Entropy Transfer

Episode 8: Reality Shrugs

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Though barely conscious, Beliaz could still perceive a voice in his mind, unlike any he’d heard in his long life. Worse, it was devoid of any attribute that might betray its origin.

Nor did the arrival of a second voice enlighten him.

“An entire classification of sentient life bound up in Time?” said Voice Two.

“I thought you’d find this fascinating,” said Voice One.

“But how has this phenomenon gone unnoticed?” asked Voice Two. “It couldn’t have arisen instantaneously.”

“Perspective, Orla,” said Voice One.

“Sorry, Zinth,” said Orla. “I forgot. My ‘instant’ could span an entire evolutionary cycle.”

“Millions of chindra,” said Zinth. “And a few more to develop this crude form of temporal displacement.”

Temporal?” asked Orla. “Why, this rift in the Continuum could only result from a minor reordering of local causation.”

“To them, Time is causation,” said Zinth. “Considering their limitations, the process is ingenious. Yet it serves only to make them miserable.”

“Aspiration that outstrips understanding?” asked Orla. “How is this possible?”

“Most likely a consequence of corporality,” said Zinth. “Nasty business that.”

“But look,” said Orla, “this creature is on the brink of dissolution. Should we intervene?”

Beliaz detected a note of fear in Zinth’s voice.

“Inter intervene?” asked Zinth. “We might as well accrete matter to ourselves and take up residence on a planetary surface! The most we could do is redirect the energy pouring out of the rift. That should realign this being with its proper causational context.”

“And how is that not an intervention?” asked Orla.

“Here.” said Zinth. “See what happens when I use a neglix of energy to refresh my third-tier wave patterns. They’re a little ragged, so why not?”

Orla watched her companion closely. The creature’s life signs began to improve.

“Works like a charm,” said Zinth. “But it’s just my daily routine.”

“Wisdom flows from you like electromagnetic energy from a spinning planet,” said Orla.

“Spiraling event horizons, Dear One,” said Zinth. “Watch your language. But thanks.”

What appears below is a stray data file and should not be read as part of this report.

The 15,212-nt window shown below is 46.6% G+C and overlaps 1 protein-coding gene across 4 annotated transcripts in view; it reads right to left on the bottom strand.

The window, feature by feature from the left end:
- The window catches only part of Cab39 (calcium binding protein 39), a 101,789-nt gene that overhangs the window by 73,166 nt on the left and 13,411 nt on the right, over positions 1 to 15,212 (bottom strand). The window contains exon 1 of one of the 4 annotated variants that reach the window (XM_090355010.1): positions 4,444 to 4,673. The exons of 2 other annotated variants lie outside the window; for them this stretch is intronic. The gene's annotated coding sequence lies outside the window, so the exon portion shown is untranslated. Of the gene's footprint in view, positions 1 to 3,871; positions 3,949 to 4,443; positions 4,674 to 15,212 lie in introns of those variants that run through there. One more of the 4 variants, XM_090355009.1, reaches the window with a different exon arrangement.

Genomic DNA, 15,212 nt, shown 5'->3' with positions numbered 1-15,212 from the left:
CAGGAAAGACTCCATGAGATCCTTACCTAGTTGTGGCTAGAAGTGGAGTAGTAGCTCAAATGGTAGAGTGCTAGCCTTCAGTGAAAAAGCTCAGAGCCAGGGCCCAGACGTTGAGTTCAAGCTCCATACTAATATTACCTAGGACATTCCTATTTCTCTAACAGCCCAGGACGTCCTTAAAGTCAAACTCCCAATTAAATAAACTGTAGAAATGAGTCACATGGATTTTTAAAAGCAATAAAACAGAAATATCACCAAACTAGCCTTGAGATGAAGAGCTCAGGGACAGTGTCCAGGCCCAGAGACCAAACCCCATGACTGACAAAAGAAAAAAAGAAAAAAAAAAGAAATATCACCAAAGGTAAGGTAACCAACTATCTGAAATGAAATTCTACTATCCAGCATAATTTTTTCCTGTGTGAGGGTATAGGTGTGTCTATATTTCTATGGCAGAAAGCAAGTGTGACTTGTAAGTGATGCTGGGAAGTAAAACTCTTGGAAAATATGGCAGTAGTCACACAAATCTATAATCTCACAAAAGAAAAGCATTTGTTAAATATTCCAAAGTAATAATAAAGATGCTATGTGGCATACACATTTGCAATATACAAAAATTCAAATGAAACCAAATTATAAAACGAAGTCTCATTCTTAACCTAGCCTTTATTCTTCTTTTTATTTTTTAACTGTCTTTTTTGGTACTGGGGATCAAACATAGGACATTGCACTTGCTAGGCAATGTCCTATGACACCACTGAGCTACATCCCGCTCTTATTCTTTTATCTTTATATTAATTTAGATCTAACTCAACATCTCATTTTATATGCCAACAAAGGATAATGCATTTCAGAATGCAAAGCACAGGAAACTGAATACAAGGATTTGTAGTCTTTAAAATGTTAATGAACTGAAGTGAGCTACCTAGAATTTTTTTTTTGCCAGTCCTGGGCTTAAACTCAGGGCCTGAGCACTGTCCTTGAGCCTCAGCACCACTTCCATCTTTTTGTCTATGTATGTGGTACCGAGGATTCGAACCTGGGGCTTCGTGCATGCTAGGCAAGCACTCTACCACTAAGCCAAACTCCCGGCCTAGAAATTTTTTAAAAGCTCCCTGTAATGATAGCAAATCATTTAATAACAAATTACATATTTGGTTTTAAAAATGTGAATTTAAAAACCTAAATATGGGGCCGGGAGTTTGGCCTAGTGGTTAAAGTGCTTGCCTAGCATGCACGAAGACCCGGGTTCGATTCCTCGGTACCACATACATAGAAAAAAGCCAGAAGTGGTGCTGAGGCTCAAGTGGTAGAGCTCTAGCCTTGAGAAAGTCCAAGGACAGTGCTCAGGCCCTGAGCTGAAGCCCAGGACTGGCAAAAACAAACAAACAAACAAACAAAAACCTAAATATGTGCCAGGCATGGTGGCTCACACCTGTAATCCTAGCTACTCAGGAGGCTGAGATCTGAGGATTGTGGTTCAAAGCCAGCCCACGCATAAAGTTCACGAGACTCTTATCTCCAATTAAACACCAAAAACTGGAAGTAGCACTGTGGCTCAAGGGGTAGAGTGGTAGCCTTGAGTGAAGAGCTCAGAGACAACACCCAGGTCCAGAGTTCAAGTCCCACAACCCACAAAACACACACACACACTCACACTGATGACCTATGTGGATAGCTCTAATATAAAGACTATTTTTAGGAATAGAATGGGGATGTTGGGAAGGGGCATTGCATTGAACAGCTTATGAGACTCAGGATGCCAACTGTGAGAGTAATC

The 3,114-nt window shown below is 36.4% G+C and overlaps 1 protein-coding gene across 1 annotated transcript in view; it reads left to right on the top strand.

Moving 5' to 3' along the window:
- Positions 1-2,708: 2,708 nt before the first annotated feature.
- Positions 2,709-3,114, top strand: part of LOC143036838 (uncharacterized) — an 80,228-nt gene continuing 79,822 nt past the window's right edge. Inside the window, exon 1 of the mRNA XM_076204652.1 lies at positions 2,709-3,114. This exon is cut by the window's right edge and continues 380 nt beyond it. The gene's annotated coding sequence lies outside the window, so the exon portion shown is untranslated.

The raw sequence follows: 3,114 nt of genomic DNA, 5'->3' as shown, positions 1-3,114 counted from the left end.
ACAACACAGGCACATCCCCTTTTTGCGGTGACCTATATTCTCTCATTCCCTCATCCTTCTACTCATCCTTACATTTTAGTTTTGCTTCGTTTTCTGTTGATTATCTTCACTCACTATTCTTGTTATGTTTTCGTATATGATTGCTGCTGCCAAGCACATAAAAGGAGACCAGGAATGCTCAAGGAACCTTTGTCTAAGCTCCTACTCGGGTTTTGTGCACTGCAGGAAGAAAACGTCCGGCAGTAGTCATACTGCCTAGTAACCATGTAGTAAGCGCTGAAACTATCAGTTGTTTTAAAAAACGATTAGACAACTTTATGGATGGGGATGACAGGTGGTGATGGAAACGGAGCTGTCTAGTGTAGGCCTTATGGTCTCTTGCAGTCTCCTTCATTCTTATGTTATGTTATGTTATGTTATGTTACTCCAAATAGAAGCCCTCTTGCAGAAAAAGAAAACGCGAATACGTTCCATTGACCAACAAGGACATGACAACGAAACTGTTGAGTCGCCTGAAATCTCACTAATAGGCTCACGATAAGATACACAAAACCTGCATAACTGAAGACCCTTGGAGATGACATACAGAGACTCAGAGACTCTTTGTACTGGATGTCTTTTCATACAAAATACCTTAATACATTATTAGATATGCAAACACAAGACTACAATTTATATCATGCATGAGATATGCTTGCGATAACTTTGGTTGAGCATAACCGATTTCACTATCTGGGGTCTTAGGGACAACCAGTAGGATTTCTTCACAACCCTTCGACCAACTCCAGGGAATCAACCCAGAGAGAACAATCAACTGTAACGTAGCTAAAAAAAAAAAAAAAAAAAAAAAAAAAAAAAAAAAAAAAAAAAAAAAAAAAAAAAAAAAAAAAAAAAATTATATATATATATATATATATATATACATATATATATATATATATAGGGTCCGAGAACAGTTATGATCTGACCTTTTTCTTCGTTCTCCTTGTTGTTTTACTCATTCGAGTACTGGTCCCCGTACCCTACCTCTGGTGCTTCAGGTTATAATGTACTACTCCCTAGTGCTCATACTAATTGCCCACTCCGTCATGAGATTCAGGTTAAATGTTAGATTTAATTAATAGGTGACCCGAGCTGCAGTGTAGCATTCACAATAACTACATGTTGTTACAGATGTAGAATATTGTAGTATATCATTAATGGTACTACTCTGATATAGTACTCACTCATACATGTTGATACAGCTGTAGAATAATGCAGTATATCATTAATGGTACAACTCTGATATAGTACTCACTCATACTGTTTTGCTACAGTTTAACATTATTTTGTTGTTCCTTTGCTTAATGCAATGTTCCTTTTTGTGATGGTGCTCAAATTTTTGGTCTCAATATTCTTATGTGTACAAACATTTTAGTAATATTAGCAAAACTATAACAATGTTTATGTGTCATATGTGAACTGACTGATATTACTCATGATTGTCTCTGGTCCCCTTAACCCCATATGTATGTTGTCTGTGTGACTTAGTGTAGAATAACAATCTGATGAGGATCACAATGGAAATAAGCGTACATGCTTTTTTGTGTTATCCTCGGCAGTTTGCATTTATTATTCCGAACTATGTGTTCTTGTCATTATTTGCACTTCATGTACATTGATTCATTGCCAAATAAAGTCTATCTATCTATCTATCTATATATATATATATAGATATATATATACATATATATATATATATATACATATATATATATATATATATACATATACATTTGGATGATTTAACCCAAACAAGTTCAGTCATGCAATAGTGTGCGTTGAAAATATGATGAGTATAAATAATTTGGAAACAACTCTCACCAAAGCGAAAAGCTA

Little by little, the two incorporeals reintegrated Beliaz into the physical world. But where exactly? When his eyes opened, all he could tell was that he was outside, lying prone on a flat, stony surface. Was it his imagination, or did he hear a motor grinding in the distance? A new, high-pitched voice entered his ears.

“Mister,” said the new voice. “Ya gotta get up! Mister! A car!”

Beliaz groaned as he pulled himself up. He felt as if every muscle in his body had been stomped on by a herd of hoofed beasts. As his head pivoted toward the sound, his visual cortex registered forward motion.

“The car!” said the voice. “Mister, get up!”’

Though the situation was still unclear, he decided to take action. By contracting his eight tentacles and pushing off, he sprang up and out toward a grassy embankment to his right. The speeding ground car missed him by a hair.

“Mister,” said the high-pitched voice. “Are you OK?”

Beliaz, his face jammed into the soil of an unknown world, made a quick assessment.

“I’m fine,” he said.

“How did you said the voice, “I mean, you just appeared in the middle of the road. No ship or nothing. And you’re not you’re from somewhere else.”

Beliaz pulled himself up again and sat very still. The high-pitched voice, he now saw, belonged to a young humanoid teenager.

“There are many modes of travel, my child,” he said. “Where am I?”

“Earth, of course,” said the teenager. “My name’s Agatha. Who are you? Sorry for asking, but we don’t get many aliens around here. Not anymore.”

“Why is that?” asked Beliaz.

“My dad says it’s ‘cause the Galuri messed up history,” said Agatha, “but I don’t buy that. What do you think, Mister?”

“I think,” said Beliaz, “that I need to speak with your dad. Can you arrange that?”

“Sure,” said Agatha. “I mean, he’s right over there.”

The girl ran off to Beliaz’ right, where a humanoid adult male was lounging on the grass. Apparently, Beliaz had barged in on a sedate family picnic. The adult lumbered over to him.

“Well looky here,” said Agatha’s father. “How the steaming neutrino pie did you get here? Spaceport’s been shut down for sixty cycles.”

“Would you believe,” said Beliaz, “that I fell through Time?”

Agatha’s father frowned.

“Mister,” he said, “I don’t know where you’re from. But around here, decent folk don’t run around saying “Time,” like it was nothing. Especially in front of children. Now, you apologize to my daughter and I just might drive you over to the Ambassador’s house. He’d know how to help you. But just so you know, he don’t take kindly to blasphemy either.”

His tentacles trembling, Beliaz bowed his head.

“I’m I’m sorry,” he said. “I’ve had it rough the last few days. Maybe I’m confused.”

“That’s better,” said the humanoid. “I’m Ted, by the way. Now as long as you don’t tell me your name is Beliaz Grymithol, we’re all square.”

The weary cephalopod felt as if he would collapse into despair, until he heard Ted chuckle.

“Oh, now, look at the face on you,” he said. “Everybody knows old Beliaz is just a myth. Come on Mister. What’s your name?”

Beliaz, mind on fire, grasped at the nearest straws.

“Potter,” he said. “Archion Potter.”

(To be continued)

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